Interesting! When I paint my cones, I rough them up with a palm sander with 60-grit until they are really fuzzy. Then I prime and wetsand until they are smooth, then paint. (which takes FOREVER, BTW) Looks great when done, and you think it STICK, but no. Any hard impact which causes the cone wall to flex is enough to pop off a large chunk of paint.
Reply to
J.A. Michel
I just whack the nosecone with the handle of a screwdriver until most of the paint flakes off. Then I scrape the rest off with an X-acto knife held perpendicular to the surface
.
Reply to
RayDunakin
Jerry wrote,
Jerry,
My reply was in response to James's inquiry regarding flame treating.
Sorry if I confused the thread.
Anthony J. Cesaroni President/CEO Cesaroni Technology/Cesaroni Aerospace
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(905) 887-2370 x222 Toronto (410) 571-8292 Annapolis
James Duffy wrote,
Blow molded nosecones for hobby rockets are typically manufactured from polyolefins such as polyethylene and polypropylene. These are low surface energy, crystalline polymers that exhibit low surface energy. Flame treating increases surface energy thus promoting wetting and adhesion. Another method commonly used is corona discharge treating which accomplishes much the same thing. The latter is preferred in applications where surface oxidation cannot be tolerated although some will argue that surface oxidation is what is increasing the surface energy in the first place. The techniques are used extensively for print labeling of polymer packaging in the food industry. It's also important to note that it's efficacy is generally dependant on how soon the ink or paint is applied after the treatment. It's also not a silver bullet.
Reply to
Anthony Cesaroni
You need to use an auto product for painting bumpers and stuff called of all things:
Flexible Bonding Clear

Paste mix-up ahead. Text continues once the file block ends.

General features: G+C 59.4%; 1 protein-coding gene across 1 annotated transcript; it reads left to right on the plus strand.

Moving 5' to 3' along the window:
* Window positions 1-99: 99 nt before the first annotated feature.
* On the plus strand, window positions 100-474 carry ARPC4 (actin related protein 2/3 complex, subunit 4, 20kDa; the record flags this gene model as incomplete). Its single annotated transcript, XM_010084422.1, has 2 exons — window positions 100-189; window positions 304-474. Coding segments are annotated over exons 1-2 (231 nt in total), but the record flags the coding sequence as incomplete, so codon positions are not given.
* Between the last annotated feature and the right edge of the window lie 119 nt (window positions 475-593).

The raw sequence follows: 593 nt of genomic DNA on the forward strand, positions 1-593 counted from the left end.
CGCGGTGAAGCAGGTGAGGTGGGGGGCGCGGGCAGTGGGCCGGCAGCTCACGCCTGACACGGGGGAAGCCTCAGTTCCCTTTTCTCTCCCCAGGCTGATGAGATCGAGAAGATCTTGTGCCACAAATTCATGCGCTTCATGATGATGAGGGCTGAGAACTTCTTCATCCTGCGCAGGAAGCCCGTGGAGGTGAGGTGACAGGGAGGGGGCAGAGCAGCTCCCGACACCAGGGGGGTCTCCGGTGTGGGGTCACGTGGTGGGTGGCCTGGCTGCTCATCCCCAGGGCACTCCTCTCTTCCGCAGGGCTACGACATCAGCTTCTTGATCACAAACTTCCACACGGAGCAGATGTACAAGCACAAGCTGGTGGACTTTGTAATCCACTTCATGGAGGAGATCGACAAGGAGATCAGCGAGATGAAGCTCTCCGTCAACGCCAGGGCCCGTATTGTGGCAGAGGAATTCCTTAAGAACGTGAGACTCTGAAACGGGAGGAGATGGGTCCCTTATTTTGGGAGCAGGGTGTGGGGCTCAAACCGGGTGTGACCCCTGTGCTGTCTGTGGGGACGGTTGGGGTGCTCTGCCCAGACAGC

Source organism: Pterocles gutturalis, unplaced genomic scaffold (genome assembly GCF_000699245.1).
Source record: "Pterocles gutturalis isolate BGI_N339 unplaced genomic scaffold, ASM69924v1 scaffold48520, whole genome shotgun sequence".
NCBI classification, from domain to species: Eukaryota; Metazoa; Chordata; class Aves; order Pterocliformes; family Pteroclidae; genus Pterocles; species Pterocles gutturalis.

it is put on wet before your paint to make a flexible bonding coat for the paint the will stick on your bumper or cone.
Reply to
AlMax
It also helps to scrub the nosecone first with hot soapy water, then don't touch it again with bare hands until after it's painted -- the grease from your fingers will affect adhesion. You can also buy products for degreasing prior to painting.
-Kevin
Reply to
Kevin Trojanowski
Bob Sanford used to pass out this "flame broil" tip for AT and other blow molded nose cones. With all the plastics now used, it's common in the auto refinishing industry. Part of it is probably removing mold release compounds, but it also does something to the plastic surface to promote adhesion.
Bob Kaplow NAR # 18L TRA # "Impeach the TRA BoD" >>> To reply, remove the TRABoD!
Reply to
Bob Kaplow
Just to update this thread, I tried the suggestion to whack it off ;-) with a screwdriver handle. No dice - guess I'm not a good whacker. ;-)
After that, I tried wet-sanding. All the grit came off the sandpaper - hey, guess I should use wet-or-dry paper, huh? DOH!
Next, I tried the suggestion to strip the paint with Easy-Off. Had a can laying around, so I thought what the hey. Sprayed it and, wrapped the NC in a bag, and let it sit for a couple of hours. Uh-huh. That worked like sh*t.
So, I ended up scraping it off with a utility knife, following up with a palm sander to get the primer that would not scrape off. The primer sands off without gooing up at all.
Reply to
J.A. Michel
I just removed the paint on a couple nosecones that I painted in a hurry and the paint started to chip off. My method was sticking shipping tape to the cone and pealing it off. It took a little time to get all the paint off but it worked quite well.
Reply to
Zak Orion